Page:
Agroforestry systems are an age-old practice in the Indian Himalayan region. Agroforestry deals with the combination of tree species with crop plants, fisheries, animals, bee keeping, and so on, and it is based on the principle of optimum utilization of land. Agrihorticulture, silvihorticulture, hortipastoral, and silvipastoral systems are diversified land use options for agroforestry in the hill region. The study was conducted at experimental farm Hawalbagh (29o36′N and 79o 40′ E, 1250 m amsl) of Vivekananda Parvatiya Krishi Anusandhan Sansthan, Almora, India. Study in an agri-horti system revealed that ragi (Eluesine coracana) and soybean (Glysine max) during kharif (rainy season) and wheat (Triticum estivum) and lentil (Lens esculenta) during rabi (winter season) can be grown successfully with pecan nut (Carya illinoinensis) tree without significant reduction in the yield of the crop. However, grain yield of these crops was numerically higher in the field without pecan nut tree. In fruit-based agri-horti system four fruit crops, hill lemon (Citrus limon), pear (Pyrus communis), plum (Prunus domestica), and apricot (Prunus armeniaca) were planted with soybean in kharif and dual purpose wheat during rabi season. During initial years, no significant effect on grain yield was observed with the presence of different fruit trees. Green forage yield varied from 4600 to 5900 kg/ha in different treatments. In different treatments, ginger (Zingiber officinale) and turmeric (Curcuma longa), turmeric and taro (Colocasia esculenta), and two varieties of turmeric (Pant Pitabh and Swarna) were grown under Grewia optiva, Quercus leucotrichophora, Bauhinia variegata, and Celtis australis. Turmeric and ginger produced significantly higher yield (12.04 and 7.99 t/ha) under oak. The highest rhizome yield was obtained under Quercus leucotrichophora (11,738 kg/ha) followed by Bauhinia variegata. Pant Pitabh gave significantly higher yield (10,860 kg/ha) than swarna. Improved systems with five tree species, that is, Grewia optiva, Quercus leucotrichophora, Bauhinia retusa, Melia azedarach, and Morus alba and four grasses, that is, Setaria kazugulla, Setaria nandi, Congo signal, and Broad leaf paspalum (Paspalum spp.) were tested under the silvipastoral system. Quercus leucotrichophora yielded (10,675 kg/ha) significantly higher green biomass than others, and the lowest green biomass was harvested from Grewia optiva. Among grasses, Setaria nandi produced the highest green forage (6234 kg/ha). Thus, in hilly terrain, planting of interspatial woody perennials, with least negative influences on the agronomic crops, seems productive in agroforestry system for settled farming. Therefore, agroforestry is a set of land use alternative, which if developed for resource poor farmers, can provide increased values and reduced risks and it should be made more popular in the rural areas.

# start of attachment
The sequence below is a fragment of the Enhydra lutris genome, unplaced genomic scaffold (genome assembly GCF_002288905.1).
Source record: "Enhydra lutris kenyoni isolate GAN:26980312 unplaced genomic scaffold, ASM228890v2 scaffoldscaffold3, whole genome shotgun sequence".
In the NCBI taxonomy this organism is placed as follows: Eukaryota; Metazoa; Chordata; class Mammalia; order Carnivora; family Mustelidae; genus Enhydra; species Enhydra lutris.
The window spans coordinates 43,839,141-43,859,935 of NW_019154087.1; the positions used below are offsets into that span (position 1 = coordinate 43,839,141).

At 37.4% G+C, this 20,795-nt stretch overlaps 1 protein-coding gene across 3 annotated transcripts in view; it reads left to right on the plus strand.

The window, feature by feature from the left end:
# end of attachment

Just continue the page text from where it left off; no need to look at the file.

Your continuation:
Part of the book: Sustainability of Agroecosystems
Climate is most important factor affecting agriculture, and issues related to climate and its implications have attracted attention of policy makers globally. The farm sector, particularly marginal ecosystems in mountains are vulnerable because of unpredictable variation and severe sink limitations. Efforts to impart resilience to farm and its allied sector are an urgent need. The climatic parameters play very important role to determine type of crops, cattle rearing and the life style adopted by the people. Moreover, weather has a significant impact on crop growth and development. Weather plays a vital role and affects the production and productivity of the crops. According to an estimate, weather contributes 67% variation in productivity and rest of the factors (soil, nutrient and management practices etc.) accounts for 33%. Therefore, there is a need of in-depth analysis of each meteorological parameters and identification of their trend over the years in order to identify and adapt suitable agriculture practices, better adaptable crops, varieties and their duration, time of field preparation, sowing time and irrigation as per the climatic conditions of the region. This will lead farming community to plan strategies of agriculture operation to obtain optimum yield. The climatic data from the meteorological observatory of ICAR-VPKAS, Hawalbagh located at mid hill condition (1250 m amsl) were analyzed for different periods (annual, seasonal, monthly, weekly). It was revealed that rainfall is decreasing over the years but significant (P < 0.05) decrease was recorded at mid hills. The maximum temperature is increasing significantly (P < 0.05) during post-monsoon and winter season however decreasing in monsoon season whereas minimum temperature is decreasing round the year. These changes in rainfall and temperatures are affecting production and productivity of the crops, as hills are largely rainfed. In terms of crop water demand, there is no need to apply irrigation during the rainy season except the transplanted rice. However, during the winter season as there is more than 60% of water deficit to irrigate the crops. The proper understanding of climate is necessary to bring sustainability in hill agriculture by adjusting crop sowing window and other operations as per suitability of the climate.
Part of the book: Agrometeorology